A memorial service will be held for Christina Adame, the sophomore international studies student who died last Wednesday after contracting waterhouse-friderichsen syndrome, a strain of bacteria that can also cause meningitis.
The service will take place at 5 p.m. today in the West Ballroom, located on the third floor of the Lory Student Center.
Nancy Adame, Christinaâ€™s mom, has requested that the memorial fund go toward a gift or scholarship to a student selected by the family.
CBS4â€™s Pay It Forward program provided $1,000 to start the fund. Those interested in donating can visit the Colorado State website at colostate.edu.
Adameâ€™s death came shortly after an outbreak of meningitis this past summer that left three men dead. A CSU student also contracted the disease but made a full recovery.
The Larimer County Department of Health has linked seven cases of meningococcal disease since May to the same strain of bacteria.
The department, however, maintains there is no indication the university community is experiencing an isolated meningococcal disease health crisis, according to a public safety press release.
The same release said college students are at a higher risk for contracting meningococcal disease, which is spread through saliva and is not airborne, given their age and typical behaviors.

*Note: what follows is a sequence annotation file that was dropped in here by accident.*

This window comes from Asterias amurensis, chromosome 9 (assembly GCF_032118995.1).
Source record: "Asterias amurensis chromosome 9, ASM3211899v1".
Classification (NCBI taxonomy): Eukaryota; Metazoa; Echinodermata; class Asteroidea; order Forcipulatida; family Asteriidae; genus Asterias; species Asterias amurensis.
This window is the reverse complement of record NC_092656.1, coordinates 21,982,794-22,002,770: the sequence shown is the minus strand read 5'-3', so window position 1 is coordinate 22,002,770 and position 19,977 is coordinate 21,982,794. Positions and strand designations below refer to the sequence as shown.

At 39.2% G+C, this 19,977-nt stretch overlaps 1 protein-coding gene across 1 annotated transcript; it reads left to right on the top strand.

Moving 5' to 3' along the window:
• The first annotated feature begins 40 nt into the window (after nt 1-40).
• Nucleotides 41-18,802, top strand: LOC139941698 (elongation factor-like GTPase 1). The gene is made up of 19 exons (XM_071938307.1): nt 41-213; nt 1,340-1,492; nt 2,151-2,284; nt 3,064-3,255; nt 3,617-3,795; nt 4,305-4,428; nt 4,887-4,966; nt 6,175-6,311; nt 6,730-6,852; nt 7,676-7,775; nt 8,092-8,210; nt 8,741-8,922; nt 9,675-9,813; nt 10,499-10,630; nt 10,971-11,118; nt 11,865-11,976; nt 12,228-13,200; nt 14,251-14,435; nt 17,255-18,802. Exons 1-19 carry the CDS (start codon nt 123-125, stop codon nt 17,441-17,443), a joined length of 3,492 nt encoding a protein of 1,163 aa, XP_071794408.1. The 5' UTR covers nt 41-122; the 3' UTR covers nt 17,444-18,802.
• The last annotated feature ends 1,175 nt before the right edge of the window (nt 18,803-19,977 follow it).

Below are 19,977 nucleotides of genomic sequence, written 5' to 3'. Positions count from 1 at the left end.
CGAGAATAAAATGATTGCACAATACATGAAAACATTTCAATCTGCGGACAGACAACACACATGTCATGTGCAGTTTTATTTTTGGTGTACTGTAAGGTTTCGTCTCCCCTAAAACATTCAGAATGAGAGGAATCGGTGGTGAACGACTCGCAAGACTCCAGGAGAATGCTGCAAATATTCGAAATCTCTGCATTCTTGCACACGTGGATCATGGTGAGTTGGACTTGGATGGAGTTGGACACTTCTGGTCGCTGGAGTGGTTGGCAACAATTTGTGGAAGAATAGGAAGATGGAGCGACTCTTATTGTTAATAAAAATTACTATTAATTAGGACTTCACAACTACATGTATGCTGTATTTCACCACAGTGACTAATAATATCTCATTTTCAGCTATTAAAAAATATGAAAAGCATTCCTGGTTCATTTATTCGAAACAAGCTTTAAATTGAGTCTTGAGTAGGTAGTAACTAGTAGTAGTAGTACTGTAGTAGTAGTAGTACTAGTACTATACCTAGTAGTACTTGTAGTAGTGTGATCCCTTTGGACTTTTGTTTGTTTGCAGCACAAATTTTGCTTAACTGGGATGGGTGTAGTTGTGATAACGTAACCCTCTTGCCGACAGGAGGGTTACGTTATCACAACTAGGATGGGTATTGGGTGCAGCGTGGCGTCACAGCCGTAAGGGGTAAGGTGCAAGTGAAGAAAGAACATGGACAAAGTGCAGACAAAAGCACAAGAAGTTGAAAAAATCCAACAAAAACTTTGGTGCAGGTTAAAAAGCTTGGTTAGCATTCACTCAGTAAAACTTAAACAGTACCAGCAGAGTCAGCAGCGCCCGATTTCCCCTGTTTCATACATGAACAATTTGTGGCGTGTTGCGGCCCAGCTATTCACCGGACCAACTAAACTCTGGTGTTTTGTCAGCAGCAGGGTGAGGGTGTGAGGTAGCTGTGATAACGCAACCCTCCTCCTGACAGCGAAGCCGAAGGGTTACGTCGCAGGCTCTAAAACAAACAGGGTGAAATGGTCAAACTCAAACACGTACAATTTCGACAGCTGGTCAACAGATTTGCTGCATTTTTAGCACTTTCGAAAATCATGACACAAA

Students who live in the dormitories are recommended by the American College Health Association to get vaccinated for the disease. CSU, too, encourages all students to get vaccinated, according to the press release.
Students can receive vaccinations at Hartshorn Health Center for $15. CSU carries fewer than 50 vaccinations at a time but can order more from the Department of Health, said Anne Hudgens, dean of students and interim executive director of the CSU Health Network.
Symptoms of the disease include: headache, loss of appetite, nausea, vomiting, fever, neck stiffness, discomfort when looking into bright lights, diarrhea, aching or sore muscles, difficulty walking, general malaise, drowsiness, confusion, collapse, rash of red-purple pinprick spots or larger bruises, painful or swollen joints and moaning, and incoherent speech.
Students who are experiencing symptoms should seek immediate medical treatment.
ASCSU Beat Reporter Jordyn Dahl can be reached at firstname.lastname@example.org.